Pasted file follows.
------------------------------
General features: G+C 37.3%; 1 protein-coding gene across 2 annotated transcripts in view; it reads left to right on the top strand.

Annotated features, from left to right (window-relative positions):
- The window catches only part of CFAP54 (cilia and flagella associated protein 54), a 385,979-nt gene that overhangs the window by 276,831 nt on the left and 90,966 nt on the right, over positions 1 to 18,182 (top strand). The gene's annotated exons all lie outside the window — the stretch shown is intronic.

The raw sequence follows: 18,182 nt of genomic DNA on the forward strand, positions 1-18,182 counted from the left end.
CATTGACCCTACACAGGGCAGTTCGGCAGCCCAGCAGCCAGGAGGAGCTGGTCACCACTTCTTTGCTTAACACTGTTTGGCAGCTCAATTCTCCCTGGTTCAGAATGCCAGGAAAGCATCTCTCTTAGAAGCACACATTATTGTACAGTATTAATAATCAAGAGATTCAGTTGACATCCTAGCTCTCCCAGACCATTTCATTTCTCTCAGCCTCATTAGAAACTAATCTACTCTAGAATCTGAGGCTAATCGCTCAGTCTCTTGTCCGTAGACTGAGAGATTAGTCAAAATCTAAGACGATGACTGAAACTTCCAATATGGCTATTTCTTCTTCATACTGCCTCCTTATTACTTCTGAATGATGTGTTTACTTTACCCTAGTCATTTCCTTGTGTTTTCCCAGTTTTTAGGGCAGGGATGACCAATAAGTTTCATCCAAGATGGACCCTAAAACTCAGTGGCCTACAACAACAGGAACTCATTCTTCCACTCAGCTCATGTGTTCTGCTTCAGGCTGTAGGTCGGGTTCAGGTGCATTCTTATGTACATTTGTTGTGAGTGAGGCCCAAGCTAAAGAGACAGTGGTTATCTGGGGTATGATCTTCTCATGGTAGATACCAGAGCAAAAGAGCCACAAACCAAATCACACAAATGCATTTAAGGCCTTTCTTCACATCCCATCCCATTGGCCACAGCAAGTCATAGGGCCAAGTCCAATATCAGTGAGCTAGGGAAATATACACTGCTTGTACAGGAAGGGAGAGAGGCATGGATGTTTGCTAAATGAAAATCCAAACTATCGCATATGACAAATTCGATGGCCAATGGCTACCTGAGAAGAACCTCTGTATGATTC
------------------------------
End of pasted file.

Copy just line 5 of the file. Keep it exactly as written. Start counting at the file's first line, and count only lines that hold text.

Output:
CATTGACCCTACACAGGGCAGTTCGGCAGCCCAGCAGCCAGGAGGAGCTGGTCACCACTTCTTTGCTTAACACTGTTTGGCAGCTCAATTCTCCCTGGTTCAGAATGCCAGGAAAGCATCTCTCTTAGAAGCACACATTATTGTACAGTATTAATAATCAAGAGATTCAGTTGACATCCTAGCTCTCCCAGACCATTTCATTTCTCTCAGCCTCATTAGAAACTAATCTACTCTAGAATCTGAGGCTAATCGCTCAGTCTCTTGTCCGTAGACTGAGAGATTAGTCAAAATCTAAGACGATGACTGAAACTTCCAATATGGCTATTTCTTCTTCATACTGCCTCCTTATTACTTCTGAATGATGTGTTTACTTTACCCTAGTCATTTCCTTGTGTTTTCCCAGTTTTTAGGGCAGGGATGACCAATAAGTTTCATCCAAGATGGACCCTAAAACTCAGTGGCCTACAACAACAGGAACTCATTCTTCCACTCAGCTCATGTGTTCTGCTTCAGGCTGTAGGTCGGGTTCAGGTGCATTCTTATGTACATTTGTTGTGAGTGAGGCCCAAGCTAAAGAGACAGTGGTTATCTGGGGTATGATCTTCTCATGGTAGATACCAGAGCAAAAGAGCCACAAACCAAATCACACAAATGCATTTAAGGCCTTTCTTCACATCCCATCCCATTGGCCACAGCAAGTCATAGGGCCAAGTCCAATATCAGTGAGCTAGGGAAATATACACTGCTTGTACAGGAAGGGAGAGAGGCATGGATGTTTGCTAAATGAAAATCCAAACTATCGCATATGACAAATTCGATGGCCAATGGCTACCTGAGAAGAACCTCTGTATGATTC